|Carl R. Jacobi|
In a subsequent quarter, one of his fellow students also turned in a previously written composition—not his own work, however, but a pulp story by Robert E. Howard. It too received a top grade. On the last day of class, Jacobi approached the instructor. “I’d like you to know who I’ve been competing against,” he announced. “A professional writer.” “That often happens,” was the professor’s bemused reply. (LRH 9)
Carl Jacobi’s classmate, like Jacobi himself, encountered Howard’s prose in Weird Tales; Howard’s prose hadn’t been published in any other pulp by 1928. After selling “Spear and Fang” (WT Jul 1925), “Wolfshead” (Apr 1926), and “The Lost Race” (Jan 1927), Howard exploded in 1928 with “The Dream Snake” (Feb), “The Hyena” (Mar), “Sea Curse” (May), and the seminal Solomon Kane tale “Red Shadows” (Aug). Perhaps taking the hint, Jacobi’s one first professional sale to the pulps followed in 1928. (LRH 12)
In the fall of 1931, Jacobi’s “The Coach on the Ring” appeared in the Dec 1931/Jan 1932 issue of Ghost Stories, a weak but enduring competitor to Weird Tales. The confessional style of Ghost Stories gave it a poor reputation, but was still a paying market that occasionally attracted good writers—Robert E. Howard had placed a story in there two years previously: “Apparition in the Prize Ring” (GS Apr 1929). Jacobi’s freshman effort was sufficient to attract the notice of August Derleth, who in turn brought him to the attention of H. P. Lovecraft. (ES2.440, 442) Jacobi attained real attention when he landed another story: “Mive,” which appeared in the Jan 1932 issue of Weird Tales. Although it wasn’t voted the most popular tale in the issue (Clark Ashton Smith’s “The Monster of the Prophecy”), the story was highly regarded by Lovecraft, who expressed his enthusiasm to Weird Tales editor Farnsworth Wright. (SL4.24) Robert E. Howard wrote a little later:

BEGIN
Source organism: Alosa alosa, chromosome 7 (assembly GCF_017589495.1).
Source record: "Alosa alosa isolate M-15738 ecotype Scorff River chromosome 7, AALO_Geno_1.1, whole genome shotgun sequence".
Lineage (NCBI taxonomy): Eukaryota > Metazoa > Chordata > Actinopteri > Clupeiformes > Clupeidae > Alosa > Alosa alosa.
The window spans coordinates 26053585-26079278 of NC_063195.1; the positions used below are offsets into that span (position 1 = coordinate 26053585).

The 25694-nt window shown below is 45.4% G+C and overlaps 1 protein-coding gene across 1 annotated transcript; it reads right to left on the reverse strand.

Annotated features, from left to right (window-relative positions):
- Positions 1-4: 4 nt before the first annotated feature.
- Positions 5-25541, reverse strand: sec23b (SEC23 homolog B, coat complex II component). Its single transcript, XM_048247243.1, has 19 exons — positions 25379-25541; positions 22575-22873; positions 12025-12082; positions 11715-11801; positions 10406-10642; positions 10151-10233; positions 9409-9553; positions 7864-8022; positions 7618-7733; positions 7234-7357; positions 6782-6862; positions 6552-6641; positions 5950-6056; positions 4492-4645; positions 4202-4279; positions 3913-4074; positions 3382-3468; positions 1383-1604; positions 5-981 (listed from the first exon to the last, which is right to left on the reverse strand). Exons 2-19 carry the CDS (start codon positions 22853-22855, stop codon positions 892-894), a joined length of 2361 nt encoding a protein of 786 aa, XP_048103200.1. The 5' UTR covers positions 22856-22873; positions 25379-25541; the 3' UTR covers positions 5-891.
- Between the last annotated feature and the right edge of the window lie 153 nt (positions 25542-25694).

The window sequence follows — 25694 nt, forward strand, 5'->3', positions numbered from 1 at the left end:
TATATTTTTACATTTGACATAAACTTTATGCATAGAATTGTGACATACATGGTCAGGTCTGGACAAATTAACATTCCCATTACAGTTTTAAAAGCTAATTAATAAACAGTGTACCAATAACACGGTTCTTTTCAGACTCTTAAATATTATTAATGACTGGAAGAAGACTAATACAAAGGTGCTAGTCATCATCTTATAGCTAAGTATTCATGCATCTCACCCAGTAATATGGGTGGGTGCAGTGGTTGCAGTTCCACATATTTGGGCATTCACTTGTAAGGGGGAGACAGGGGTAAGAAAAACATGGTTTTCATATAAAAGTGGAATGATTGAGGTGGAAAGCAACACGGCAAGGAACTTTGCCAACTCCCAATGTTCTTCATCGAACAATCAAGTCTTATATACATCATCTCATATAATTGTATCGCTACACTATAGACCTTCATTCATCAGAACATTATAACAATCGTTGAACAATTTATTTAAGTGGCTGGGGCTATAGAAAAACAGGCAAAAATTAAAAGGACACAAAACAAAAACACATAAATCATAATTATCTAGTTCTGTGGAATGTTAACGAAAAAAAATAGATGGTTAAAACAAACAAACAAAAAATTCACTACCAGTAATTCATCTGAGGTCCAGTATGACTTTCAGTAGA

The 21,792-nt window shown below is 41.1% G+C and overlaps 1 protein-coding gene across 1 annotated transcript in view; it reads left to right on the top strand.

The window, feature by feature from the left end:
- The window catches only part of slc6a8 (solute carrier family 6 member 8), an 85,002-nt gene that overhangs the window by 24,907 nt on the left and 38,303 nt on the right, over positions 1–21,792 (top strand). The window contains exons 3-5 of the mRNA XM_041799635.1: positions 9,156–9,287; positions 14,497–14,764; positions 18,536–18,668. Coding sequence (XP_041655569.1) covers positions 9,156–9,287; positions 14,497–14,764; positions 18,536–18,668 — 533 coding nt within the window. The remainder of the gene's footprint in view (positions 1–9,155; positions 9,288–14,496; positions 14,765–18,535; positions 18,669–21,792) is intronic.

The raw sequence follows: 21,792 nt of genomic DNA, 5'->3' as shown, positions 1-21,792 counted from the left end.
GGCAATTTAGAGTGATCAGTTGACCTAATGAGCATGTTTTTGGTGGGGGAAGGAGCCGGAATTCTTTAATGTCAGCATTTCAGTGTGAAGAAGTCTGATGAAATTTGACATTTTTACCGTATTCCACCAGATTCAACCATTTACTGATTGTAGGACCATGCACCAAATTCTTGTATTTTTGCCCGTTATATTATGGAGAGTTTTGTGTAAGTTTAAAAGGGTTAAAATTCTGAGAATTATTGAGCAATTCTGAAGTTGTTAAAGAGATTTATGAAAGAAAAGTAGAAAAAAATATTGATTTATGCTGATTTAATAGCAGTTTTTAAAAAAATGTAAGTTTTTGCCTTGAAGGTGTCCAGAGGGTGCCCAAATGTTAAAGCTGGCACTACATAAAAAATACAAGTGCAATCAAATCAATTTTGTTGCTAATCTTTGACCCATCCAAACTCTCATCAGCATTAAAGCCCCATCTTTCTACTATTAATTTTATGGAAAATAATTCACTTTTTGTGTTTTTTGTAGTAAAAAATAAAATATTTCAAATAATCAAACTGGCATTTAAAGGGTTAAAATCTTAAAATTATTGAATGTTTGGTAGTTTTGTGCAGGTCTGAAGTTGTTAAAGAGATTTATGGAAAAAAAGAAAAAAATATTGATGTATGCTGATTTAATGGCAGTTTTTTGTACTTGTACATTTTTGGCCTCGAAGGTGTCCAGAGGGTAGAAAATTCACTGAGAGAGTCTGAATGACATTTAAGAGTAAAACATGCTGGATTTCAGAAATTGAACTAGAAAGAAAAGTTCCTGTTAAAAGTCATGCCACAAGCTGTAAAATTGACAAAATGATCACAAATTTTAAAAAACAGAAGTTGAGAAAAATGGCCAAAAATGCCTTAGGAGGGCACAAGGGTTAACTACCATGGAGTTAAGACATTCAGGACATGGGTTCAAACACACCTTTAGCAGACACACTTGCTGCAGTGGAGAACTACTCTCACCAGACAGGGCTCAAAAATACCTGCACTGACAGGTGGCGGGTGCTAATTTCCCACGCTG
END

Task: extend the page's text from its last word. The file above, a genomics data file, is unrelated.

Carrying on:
If I were to express a preference for any one of the tales, I believe I should name Derleth’s “Those Who Seek”—though the stories by Smith, Long, Hurst and Jacobi could scarcely be excelled. In the latter’s tale especially there are glimpses that show finely handled imagination almost in perfection—just enough revealed, just enough concealed.
— Robert E. Howard, Weird Tales Mar 1932 (CL2.302)
Before long, Lovecraft wrote a letter of encouragement to Jacobi…whether prompted by a letter from Jacobi or Derleth isn’t clear, but Lovecraft volunteered one important piece of information: